This doesn’t mean Ballmer will happily accept paying a $175 million tax bill—which is higher than the Celtics’ and Suns’ payroll—just to get bounced in the first round, though. Money may be no object for one of the 10 wealthiest people on the planet, but change will come in some form or fashion. And instead of trading Leonard or George, the Clippers should make moves in support of those two, before severe restrictions (which will be phased in over the next two years) are imposed on L.A. by the new Collective Bargaining Agreement, as a team that’s deep past the “second” tax apron.

For some, George and Leonard are to blame for this organization’s extended letdown. They’re also, objectively speaking, the first and second reasons why winning a championship has been, and will continue to be, realistic. Doing so will require a busy offseason. The first order of business, with a new arena opening in 2024-25, will be negotiating long-term extensions with Leonard and George. Both are eligible for $220 million pacts that tack four seasons onto their player options. Regardless of how strongly you believe that “the best ability is availability,” failure to reinvest could open the door for a doomsday scenario, wherein the Clippers play out this upcoming season and then lose both stars for nothing in free agency. On long-term contracts, they’re more compelling in the trade market, too.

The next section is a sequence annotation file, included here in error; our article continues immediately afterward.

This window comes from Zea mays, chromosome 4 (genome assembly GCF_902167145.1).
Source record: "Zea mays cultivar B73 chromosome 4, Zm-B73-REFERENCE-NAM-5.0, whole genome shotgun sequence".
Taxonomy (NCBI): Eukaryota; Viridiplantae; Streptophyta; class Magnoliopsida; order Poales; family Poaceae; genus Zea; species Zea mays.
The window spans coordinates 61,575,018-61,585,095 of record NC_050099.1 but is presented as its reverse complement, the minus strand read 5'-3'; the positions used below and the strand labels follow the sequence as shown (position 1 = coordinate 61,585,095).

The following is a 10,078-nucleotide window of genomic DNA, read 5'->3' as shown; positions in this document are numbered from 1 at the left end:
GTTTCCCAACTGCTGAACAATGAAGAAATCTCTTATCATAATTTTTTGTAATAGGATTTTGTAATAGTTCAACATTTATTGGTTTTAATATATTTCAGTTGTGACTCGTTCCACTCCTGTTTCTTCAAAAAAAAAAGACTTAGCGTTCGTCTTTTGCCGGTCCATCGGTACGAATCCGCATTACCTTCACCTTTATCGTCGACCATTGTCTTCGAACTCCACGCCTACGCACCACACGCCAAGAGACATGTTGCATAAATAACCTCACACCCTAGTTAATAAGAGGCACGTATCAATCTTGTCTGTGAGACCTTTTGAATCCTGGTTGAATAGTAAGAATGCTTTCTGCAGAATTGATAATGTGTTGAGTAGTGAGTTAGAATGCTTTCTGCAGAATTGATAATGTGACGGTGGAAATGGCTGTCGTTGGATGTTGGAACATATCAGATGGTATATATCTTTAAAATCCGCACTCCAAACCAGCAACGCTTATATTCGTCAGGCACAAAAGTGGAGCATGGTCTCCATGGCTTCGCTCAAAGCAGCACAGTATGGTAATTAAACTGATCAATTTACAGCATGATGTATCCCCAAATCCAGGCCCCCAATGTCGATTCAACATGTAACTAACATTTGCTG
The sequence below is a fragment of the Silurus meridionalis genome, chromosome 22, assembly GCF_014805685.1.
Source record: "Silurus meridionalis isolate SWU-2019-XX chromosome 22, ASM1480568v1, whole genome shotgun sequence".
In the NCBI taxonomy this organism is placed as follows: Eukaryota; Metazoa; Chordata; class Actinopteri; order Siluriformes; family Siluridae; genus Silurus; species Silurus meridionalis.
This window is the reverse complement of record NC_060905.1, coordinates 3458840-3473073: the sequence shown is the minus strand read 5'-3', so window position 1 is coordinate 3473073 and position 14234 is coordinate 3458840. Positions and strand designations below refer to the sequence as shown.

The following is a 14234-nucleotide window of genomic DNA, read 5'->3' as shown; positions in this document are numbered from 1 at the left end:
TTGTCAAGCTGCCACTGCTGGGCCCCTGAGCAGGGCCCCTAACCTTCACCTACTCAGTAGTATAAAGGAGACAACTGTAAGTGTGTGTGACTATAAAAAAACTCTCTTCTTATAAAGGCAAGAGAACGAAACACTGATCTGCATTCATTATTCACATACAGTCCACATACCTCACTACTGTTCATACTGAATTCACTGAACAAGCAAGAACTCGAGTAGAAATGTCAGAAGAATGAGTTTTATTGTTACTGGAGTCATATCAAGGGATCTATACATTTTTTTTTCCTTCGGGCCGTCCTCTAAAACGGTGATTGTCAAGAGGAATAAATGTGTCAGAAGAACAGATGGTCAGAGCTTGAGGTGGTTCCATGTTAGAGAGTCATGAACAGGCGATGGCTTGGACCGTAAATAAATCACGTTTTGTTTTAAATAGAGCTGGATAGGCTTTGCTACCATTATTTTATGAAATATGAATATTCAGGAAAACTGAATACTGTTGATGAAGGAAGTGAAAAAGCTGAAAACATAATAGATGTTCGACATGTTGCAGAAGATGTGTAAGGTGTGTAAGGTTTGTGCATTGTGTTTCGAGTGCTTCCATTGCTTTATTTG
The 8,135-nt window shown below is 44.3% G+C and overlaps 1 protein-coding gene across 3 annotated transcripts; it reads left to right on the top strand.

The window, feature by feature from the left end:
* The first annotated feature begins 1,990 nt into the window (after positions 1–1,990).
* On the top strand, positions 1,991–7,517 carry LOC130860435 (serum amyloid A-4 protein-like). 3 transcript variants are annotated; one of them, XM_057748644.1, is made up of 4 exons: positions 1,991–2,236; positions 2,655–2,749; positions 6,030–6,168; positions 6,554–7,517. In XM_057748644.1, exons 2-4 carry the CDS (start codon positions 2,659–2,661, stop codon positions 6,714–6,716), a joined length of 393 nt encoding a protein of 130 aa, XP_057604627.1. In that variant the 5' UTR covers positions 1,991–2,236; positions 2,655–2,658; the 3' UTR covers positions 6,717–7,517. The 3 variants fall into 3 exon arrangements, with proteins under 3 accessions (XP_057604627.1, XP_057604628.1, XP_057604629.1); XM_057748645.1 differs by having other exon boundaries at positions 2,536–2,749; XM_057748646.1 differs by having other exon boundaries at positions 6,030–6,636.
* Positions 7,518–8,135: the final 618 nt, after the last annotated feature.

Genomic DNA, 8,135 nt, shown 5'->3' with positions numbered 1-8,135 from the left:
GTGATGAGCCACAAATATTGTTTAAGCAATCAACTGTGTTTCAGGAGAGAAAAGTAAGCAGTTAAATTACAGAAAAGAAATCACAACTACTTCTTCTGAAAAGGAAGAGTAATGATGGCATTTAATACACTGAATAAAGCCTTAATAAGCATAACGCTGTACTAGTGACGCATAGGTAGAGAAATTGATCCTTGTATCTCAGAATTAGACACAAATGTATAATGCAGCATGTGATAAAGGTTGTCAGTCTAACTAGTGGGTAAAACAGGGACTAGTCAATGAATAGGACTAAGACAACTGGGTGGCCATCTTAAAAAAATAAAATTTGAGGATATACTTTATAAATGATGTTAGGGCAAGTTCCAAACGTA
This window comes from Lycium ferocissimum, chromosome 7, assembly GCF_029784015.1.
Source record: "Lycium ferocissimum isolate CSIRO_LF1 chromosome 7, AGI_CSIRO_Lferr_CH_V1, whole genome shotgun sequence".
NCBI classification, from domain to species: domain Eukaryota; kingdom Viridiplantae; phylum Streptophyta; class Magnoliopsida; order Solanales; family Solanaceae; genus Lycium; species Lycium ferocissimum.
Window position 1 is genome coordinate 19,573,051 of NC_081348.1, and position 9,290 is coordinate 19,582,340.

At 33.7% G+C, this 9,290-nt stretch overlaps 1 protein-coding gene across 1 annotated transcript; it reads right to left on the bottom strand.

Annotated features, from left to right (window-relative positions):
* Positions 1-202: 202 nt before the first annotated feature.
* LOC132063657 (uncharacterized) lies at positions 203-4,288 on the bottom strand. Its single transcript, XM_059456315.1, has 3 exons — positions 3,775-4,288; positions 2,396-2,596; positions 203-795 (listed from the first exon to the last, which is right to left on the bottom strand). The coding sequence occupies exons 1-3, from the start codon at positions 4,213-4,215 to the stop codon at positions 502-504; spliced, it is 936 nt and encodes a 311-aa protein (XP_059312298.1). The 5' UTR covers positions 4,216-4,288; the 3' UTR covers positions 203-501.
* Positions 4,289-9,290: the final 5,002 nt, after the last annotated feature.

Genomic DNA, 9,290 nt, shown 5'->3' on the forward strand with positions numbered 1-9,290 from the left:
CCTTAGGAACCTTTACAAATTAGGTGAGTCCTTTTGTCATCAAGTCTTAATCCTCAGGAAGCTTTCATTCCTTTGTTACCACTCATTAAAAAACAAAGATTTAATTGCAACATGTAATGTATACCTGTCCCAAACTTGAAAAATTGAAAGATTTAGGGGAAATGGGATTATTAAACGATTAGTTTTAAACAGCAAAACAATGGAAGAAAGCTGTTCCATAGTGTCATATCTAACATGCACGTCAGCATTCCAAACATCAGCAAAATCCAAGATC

Should the Clippers lean into continuity and show faith in what they have, this would remain a deep, adaptable, and mature roster. Their role players are ideal. Everyone plays hard and handles adversity. Westbrook can be brought back using the $3.8 million non-Bird exception, and Mason Plumlee can be re-signed with his Bird rights. But the Clippers could shake things up, too, with a handful of tradable expiring contracts (Marcus Morris, Nicolas Batum, Covington, Gordon) that can be attached to their own first-round picks in 2028 and 2030, plus six future second-round picks. Consolidation can be a cure.

Ty Lue remains one of the best coaches in the league, but it’ll be interesting to see whether he’s around next season—by his own choice or as an undeserved fall guy. If not, Nick Nurse makes sense as a replacement, particularly through his experience of coaching Leonard (and Powell) to a championship in 2019.

Back then, the Clippers were coming off a first-round defeat against the Warriors. Today, George and Leonard are still one of the top pairings in the league, more than talented enough to lead the Clippers to a title in 2023-24. But the clock is ticking. Neither star is getting any younger, and the financial burden Ballmer is about to endure has no precedent in pro sports. Still, as foolish as it sounds, a few months from now it may make sense to pick the Clippers as a preseason favorite to go all the way. They have every ingredient to win it all and sufficient resources to improve. It’s a tantalizing group with unfulfilled ambition. Now, all they need is some luck.